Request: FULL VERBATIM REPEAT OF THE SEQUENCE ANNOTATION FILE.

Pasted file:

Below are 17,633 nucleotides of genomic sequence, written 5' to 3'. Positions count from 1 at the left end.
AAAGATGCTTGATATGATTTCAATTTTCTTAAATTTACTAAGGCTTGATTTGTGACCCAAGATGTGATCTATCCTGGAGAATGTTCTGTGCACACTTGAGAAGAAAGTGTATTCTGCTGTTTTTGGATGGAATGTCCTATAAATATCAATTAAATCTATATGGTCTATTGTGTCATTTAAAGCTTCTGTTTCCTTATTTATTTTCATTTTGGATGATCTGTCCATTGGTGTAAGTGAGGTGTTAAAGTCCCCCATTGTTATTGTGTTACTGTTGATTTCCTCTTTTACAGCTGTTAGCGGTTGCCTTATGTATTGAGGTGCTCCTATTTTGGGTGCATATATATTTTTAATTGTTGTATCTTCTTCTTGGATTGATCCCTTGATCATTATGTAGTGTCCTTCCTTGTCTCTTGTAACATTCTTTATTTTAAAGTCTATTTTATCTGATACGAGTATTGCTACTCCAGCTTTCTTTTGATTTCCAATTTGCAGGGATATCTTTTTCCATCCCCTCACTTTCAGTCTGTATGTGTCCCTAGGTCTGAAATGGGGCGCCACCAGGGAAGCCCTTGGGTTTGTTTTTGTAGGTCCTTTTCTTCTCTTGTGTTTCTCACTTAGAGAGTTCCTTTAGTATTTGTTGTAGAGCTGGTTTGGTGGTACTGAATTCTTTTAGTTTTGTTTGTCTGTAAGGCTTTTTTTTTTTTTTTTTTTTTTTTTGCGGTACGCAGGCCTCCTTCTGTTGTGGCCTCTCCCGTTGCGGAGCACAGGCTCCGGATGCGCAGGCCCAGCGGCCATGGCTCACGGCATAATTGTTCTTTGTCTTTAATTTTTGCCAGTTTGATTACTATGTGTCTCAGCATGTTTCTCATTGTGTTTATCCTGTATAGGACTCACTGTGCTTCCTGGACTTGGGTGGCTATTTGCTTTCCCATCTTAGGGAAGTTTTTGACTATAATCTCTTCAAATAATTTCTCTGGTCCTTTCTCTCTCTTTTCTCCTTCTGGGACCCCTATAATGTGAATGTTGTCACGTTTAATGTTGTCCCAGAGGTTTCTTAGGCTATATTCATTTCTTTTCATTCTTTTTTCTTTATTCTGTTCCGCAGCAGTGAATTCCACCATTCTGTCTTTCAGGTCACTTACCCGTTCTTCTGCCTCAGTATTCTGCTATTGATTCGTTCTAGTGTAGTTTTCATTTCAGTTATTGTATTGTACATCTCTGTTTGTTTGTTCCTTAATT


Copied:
Below are 17,633 nucleotides of genomic sequence, written 5' to 3'. Positions count from 1 at the left end.
AAAGATGCTTGATATGATTTCAATTTTCTTAAATTTACTAAGGCTTGATTTGTGACCCAAGATGTGATCTATCCTGGAGAATGTTCTGTGCACACTTGAGAAGAAAGTGTATTCTGCTGTTTTTGGATGGAATGTCCTATAAATATCAATTAAATCTATATGGTCTATTGTGTCATTTAAAGCTTCTGTTTCCTTATTTATTTTCATTTTGGATGATCTGTCCATTGGTGTAAGTGAGGTGTTAAAGTCCCCCATTGTTATTGTGTTACTGTTGATTTCCTCTTTTACAGCTGTTAGCGGTTGCCTTATGTATTGAGGTGCTCCTATTTTGGGTGCATATATATTTTTAATTGTTGTATCTTCTTCTTGGATTGATCCCTTGATCATTATGTAGTGTCCTTCCTTGTCTCTTGTAACATTCTTTATTTTAAAGTCTATTTTATCTGATACGAGTATTGCTACTCCAGCTTTCTTTTGATTTCCAATTTGCAGGGATATCTTTTTCCATCCCCTCACTTTCAGTCTGTATGTGTCCCTAGGTCTGAAATGGGGCGCCACCAGGGAAGCCCTTGGGTTTGTTTTTGTAGGTCCTTTTCTTCTCTTGTGTTTCTCACTTAGAGAGTTCCTTTAGTATTTGTTGTAGAGCTGGTTTGGTGGTACTGAATTCTTTTAGTTTTGTTTGTCTGTAAGGCTTTTTTTTTTTTTTTTTTTTTTTTTGCGGTACGCAGGCCTCCTTCTGTTGTGGCCTCTCCCGTTGCGGAGCACAGGCTCCGGATGCGCAGGCCCAGCGGCCATGGCTCACGGCATAATTGTTCTTTGTCTTTAATTTTTGCCAGTTTGATTACTATGTGTCTCAGCATGTTTCTCATTGTGTTTATCCTGTATAGGACTCACTGTGCTTCCTGGACTTGGGTGGCTATTTGCTTTCCCATCTTAGGGAAGTTTTTGACTATAATCTCTTCAAATAATTTCTCTGGTCCTTTCTCTCTCTTTTCTCCTTCTGGGACCCCTATAATGTGAATGTTGTCACGTTTAATGTTGTCCCAGAGGTTTCTTAGGCTATATTCATTTCTTTTCATTCTTTTTTCTTTATTCTGTTCCGCAGCAGTGAATTCCACCATTCTGTCTTTCAGGTCACTTACCCGTTCTTCTGCCTCAGTATTCTGCTATTGATTCGTTCTAGTGTAGTTTTCATTTCAGTTATTGTATTGTACATCTCTGTTTGTTTGTTCCTTAATT